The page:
Tuesday, April 19, 2011

Confinement

Good Tuesday afternoon everyone.  Sorry I missed you all together yesterday.  I'm still sick, of course.  Gee this is getting old.  I want to be tromping around the farm in my boots again as soon as possible!

I don't think confinement is healthy for anyone man, woman, child, or beast--and I don't mean Pip, either.  Laying around in bed or on the sofa for days on end is just not my idea of a good time.  I'd rather be riding seven or eight hours a day.  Or at least walking my average of 7 miles a day around the farm doing chores.  Not this laying around stuff. 

I think most folks feel the same way.  Or, if they are they lay around types, well, I think you'd feel better if you got out and about.  Unless of course you have some sort of disease that makes it impossible for you to get out and about.  Then, you're probably as stir crazy as I am right now!  I have a new level of sympathy for "shut ins" let me tell you!

You may remember I spoke of my stallion Sabio back in "Did You Learn Something?"  Remember Sabio had been confined the vast majority of his life.  He seemed to have adjusted to it, but I wanted him to be more like a normal horse. 

Getting outside to exercise is not only normal for horses, it's their true nature.  Horses are roaming, grazing creatures by nature.  Just think about the mustangs in New Mexico.  No one goes to round them up at night to go in a stall.  No, that's humans' idea of where to spend the night--inside.

Horses would rather be outside, no matter what the weather.  Except for extremely hot weather.  Then, they'd probably rather be outside roaming, just with more shade and a swimming hole!

In my effort to give Sabio a more normal horse existence until I sold him, I wanted him turned out every day.  But, he had to be kept separate  from the mares (girls) for obvious reasons.  He had to be kept separate from the geldings (neutered males) too.  Geldings and stallions will still fight even if though the geldings are "fixed."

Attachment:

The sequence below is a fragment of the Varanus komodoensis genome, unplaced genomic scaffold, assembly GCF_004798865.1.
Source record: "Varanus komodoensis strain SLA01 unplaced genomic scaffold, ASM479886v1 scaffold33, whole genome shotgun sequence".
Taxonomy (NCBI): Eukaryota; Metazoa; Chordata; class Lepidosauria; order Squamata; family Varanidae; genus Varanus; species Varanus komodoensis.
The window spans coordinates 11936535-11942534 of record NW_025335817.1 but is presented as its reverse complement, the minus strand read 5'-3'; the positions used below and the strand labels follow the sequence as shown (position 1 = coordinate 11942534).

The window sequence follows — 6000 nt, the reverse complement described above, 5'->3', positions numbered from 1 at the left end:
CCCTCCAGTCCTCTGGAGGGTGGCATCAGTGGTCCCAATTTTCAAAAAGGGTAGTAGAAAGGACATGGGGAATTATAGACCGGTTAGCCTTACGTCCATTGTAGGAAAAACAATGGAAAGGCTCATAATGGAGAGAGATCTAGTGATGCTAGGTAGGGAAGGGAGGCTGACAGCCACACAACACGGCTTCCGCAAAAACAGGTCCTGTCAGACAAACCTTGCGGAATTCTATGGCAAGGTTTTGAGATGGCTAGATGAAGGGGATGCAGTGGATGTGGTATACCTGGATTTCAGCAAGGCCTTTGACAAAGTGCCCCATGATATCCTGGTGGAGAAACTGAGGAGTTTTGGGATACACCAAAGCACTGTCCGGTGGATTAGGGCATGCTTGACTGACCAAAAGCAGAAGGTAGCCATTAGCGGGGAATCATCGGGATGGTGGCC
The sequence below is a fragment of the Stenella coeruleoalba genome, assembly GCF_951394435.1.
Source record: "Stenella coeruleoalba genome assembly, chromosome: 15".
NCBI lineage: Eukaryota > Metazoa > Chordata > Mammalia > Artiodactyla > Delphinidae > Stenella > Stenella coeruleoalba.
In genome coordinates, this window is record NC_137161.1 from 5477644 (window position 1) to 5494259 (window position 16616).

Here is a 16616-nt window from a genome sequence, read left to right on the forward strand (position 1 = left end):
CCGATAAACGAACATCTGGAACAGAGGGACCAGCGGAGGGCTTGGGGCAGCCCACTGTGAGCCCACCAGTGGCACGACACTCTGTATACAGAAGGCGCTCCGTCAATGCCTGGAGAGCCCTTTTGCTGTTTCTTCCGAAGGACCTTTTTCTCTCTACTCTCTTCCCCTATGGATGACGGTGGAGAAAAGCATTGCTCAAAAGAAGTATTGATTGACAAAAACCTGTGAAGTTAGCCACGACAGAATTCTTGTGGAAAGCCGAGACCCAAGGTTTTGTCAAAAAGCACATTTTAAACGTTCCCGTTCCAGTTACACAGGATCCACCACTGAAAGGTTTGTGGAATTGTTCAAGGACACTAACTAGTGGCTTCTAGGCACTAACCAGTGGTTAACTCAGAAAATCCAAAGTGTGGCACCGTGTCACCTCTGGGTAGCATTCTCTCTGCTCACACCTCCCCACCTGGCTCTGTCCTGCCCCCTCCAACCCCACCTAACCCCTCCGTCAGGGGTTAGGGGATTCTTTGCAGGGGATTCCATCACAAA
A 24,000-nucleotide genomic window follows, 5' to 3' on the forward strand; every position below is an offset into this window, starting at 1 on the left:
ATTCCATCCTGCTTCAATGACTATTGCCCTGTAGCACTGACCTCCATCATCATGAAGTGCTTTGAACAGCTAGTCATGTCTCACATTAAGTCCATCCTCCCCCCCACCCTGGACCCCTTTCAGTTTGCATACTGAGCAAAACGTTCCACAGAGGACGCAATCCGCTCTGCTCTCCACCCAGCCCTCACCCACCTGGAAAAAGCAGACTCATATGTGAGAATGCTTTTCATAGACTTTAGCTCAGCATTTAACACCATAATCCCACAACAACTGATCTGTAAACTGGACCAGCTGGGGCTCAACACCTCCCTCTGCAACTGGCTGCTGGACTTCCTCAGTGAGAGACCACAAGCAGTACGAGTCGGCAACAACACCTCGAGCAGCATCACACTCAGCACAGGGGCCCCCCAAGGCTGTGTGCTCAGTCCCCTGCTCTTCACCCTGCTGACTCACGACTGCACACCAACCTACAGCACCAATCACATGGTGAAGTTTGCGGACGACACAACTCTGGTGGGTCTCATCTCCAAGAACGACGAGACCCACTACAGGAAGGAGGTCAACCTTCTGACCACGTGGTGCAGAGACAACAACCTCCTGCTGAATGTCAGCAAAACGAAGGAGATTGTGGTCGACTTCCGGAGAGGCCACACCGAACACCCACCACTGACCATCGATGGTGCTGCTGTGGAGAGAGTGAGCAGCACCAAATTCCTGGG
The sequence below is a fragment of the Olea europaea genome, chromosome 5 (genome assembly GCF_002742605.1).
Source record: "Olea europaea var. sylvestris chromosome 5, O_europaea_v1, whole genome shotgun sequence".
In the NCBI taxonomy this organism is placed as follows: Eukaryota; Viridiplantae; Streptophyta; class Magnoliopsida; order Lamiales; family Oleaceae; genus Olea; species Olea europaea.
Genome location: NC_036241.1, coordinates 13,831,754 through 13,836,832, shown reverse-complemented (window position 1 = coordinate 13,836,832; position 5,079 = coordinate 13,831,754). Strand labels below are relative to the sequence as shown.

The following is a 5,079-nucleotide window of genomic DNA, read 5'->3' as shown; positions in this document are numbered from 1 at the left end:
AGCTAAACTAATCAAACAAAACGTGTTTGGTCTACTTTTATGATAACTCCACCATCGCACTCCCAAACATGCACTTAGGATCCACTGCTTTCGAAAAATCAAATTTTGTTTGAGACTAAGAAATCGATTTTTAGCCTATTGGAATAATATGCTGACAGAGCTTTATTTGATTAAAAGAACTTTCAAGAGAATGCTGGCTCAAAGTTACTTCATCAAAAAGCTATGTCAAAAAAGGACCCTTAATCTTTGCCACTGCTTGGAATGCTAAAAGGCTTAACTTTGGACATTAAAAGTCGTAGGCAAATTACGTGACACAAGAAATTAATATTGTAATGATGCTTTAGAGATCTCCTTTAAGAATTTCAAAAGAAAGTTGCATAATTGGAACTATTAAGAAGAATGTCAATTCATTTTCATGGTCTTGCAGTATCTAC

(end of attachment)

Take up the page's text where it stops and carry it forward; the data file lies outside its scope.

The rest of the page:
So, Sabio was out by himself.  This is also not normal for horses.  They are herd animals by nature.  They are meant to be with others.  They will adjust to being alone if they are at least in sight and sound of other horses.  I tried to do that with Sabio.

Initially, Sabio kind'a liked the outside deal.  But, within a few days, he changed his mind.  Sabio started pacing up a storm.  Mack, my large animal vet, said to leave him outside that he would adjust.

Well,  Sabio paced a three foot trench around his paddock every night for about seven weeks.  My farm hands would refill it every morning.  Then, he started losing weight.  I called Mack to come out and look at him.

Mack kind'a scratched his head and said, "Well, put him back inside.  That's what he's gotten used to."

Sabio had been left inside the greater part of his eight years on this Earth.  He was taken out for 20 minutes every two weeks to exercise while his stall was cleaned.  Don't get me started on his stall!  Stalls have to be cleaned daily--not every two weeks.  

That treatment had literally changed his true nature.  He no longer wanted to roam and graze.  He no longer wanted to be with the herd.  He wanted back in his stall.

So, that's what we did.  We put Sabio in a nice clean stall with plenty of hay and water.  We talked to him as we did our daily chores in the barn.  He gained his weight back.  He calmed down again.  He was happy--nature changed and all.

I hope I don't end-up like Sabio after my confinement--broken of my true nature.  I don't think so, though.  I'm not sure they can keep me inside that long.  They surely can't keep me inside for eight years!  I've got plans before then!  Let me out!!!!!  I'm starting to feel like kicking my stall door the way Chief does!

Ok, well, I'm sure I'll get well eventually.  You stay healthy and get outside some.  It's good for you!  Let me know what it looks like out there, too!

Thanks for reading.  Have a great day.

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